It's mix. They've done a little pricing in Canada in certain parts of the business, but basically they have seen the same phenomenon up there around computers in particular that we've seen here and their office supplies mix is up significantly relative to where it was a year ago compared to computers, which is a bigger business for them than it is here in the U.S.

Operator

Your next question comes from Joe Feldman - Telsey Advisory Group.

Joe Feldman - Telsey Advisory Group

I was just hoping you could discuss the back to business period and how you may be approaching that differently from last year. Similar to Dan's question, any opportunistic buys that you might have heading into that period, or things you'll be doing differently?

Mike Miles

We've been working closely with some of our major suppliers to make sure that we have a great back to business season this year. For competitive reasons, I don't want to get into the details of what our plans are for January, but we are excited about that and we think it will be a strong finish to the fourth quarter.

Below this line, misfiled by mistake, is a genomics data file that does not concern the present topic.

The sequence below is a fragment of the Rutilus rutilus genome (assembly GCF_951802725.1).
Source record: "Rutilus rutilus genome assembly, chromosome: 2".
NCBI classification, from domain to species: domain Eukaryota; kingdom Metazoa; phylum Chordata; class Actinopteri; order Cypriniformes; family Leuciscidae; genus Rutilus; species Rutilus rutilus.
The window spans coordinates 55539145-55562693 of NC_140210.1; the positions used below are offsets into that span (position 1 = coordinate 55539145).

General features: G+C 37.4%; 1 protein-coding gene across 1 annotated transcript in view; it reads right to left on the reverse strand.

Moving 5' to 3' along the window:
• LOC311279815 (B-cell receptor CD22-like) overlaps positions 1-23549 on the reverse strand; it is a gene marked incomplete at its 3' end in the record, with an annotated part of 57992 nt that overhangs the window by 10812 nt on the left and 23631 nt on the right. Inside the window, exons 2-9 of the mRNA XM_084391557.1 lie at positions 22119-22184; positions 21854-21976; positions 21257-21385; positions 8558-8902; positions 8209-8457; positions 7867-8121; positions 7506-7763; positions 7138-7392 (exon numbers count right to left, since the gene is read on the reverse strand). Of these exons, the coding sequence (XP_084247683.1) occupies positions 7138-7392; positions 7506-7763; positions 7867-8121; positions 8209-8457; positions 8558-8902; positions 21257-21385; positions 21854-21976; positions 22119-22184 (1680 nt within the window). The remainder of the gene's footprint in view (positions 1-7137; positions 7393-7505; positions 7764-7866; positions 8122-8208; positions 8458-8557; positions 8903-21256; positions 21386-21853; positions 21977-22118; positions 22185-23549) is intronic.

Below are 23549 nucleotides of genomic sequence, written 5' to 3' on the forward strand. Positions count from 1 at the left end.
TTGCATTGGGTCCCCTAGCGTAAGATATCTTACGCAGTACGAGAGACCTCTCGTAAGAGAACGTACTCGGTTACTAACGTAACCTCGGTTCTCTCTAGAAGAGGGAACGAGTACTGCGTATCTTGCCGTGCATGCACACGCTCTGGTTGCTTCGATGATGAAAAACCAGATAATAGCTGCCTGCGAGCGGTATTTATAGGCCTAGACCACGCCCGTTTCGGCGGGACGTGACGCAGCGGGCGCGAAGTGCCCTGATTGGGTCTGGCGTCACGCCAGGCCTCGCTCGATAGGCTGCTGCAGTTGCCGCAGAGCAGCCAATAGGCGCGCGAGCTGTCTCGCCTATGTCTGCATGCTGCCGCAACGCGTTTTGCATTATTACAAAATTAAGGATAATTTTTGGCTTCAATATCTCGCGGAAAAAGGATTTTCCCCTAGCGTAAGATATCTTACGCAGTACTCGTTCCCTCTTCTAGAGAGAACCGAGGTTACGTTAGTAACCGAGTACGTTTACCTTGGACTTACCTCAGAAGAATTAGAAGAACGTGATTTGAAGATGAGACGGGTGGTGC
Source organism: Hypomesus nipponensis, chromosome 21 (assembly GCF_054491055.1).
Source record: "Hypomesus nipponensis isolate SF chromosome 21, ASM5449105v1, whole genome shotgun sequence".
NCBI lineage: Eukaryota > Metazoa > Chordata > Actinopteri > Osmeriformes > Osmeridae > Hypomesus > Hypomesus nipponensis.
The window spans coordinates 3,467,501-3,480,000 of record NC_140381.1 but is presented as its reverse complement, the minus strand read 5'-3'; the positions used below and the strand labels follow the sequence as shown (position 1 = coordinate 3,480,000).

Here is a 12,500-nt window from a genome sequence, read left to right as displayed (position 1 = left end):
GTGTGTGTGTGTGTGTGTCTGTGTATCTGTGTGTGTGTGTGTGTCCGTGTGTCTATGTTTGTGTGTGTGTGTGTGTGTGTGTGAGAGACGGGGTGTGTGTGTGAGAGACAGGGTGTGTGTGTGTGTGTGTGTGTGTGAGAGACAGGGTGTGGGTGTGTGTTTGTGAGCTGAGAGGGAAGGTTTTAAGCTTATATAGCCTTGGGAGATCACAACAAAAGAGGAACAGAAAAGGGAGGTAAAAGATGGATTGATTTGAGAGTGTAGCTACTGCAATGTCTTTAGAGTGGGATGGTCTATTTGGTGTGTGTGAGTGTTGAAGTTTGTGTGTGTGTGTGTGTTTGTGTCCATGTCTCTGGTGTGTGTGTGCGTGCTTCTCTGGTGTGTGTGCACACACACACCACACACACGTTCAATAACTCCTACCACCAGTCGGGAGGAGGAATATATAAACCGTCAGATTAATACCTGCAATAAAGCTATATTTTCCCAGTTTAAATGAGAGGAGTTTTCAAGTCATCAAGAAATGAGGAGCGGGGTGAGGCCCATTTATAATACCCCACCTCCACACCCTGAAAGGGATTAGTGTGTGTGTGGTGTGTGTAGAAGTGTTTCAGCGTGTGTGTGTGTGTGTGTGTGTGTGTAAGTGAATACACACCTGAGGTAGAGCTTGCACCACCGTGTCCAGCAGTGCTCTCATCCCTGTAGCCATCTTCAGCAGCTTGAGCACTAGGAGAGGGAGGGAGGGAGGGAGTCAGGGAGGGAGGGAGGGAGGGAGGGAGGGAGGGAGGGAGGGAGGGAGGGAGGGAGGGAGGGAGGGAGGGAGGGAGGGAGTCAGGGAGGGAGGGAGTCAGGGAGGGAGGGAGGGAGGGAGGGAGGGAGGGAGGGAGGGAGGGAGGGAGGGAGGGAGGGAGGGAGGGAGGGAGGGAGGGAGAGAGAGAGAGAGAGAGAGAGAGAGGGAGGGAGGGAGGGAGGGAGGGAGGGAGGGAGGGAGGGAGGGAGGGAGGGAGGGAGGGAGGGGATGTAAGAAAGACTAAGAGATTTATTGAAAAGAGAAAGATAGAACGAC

Joe Feldman - Telsey Advisory Group

Also, can you talk a little bit about CapEx for '08? I may have missed it on the call, but I know you're still looking at $550 million for '07, but was just kind of curious what you're thinking for '08.

John Mahoney

I think for '08 we'd expect CapEx -- again as I mentioned, we haven't finished our budget process -- but it would be in the $500 million to $550 million range. We'll give you more specific guidance when we have it.

Joe Feldman - Telsey Advisory Group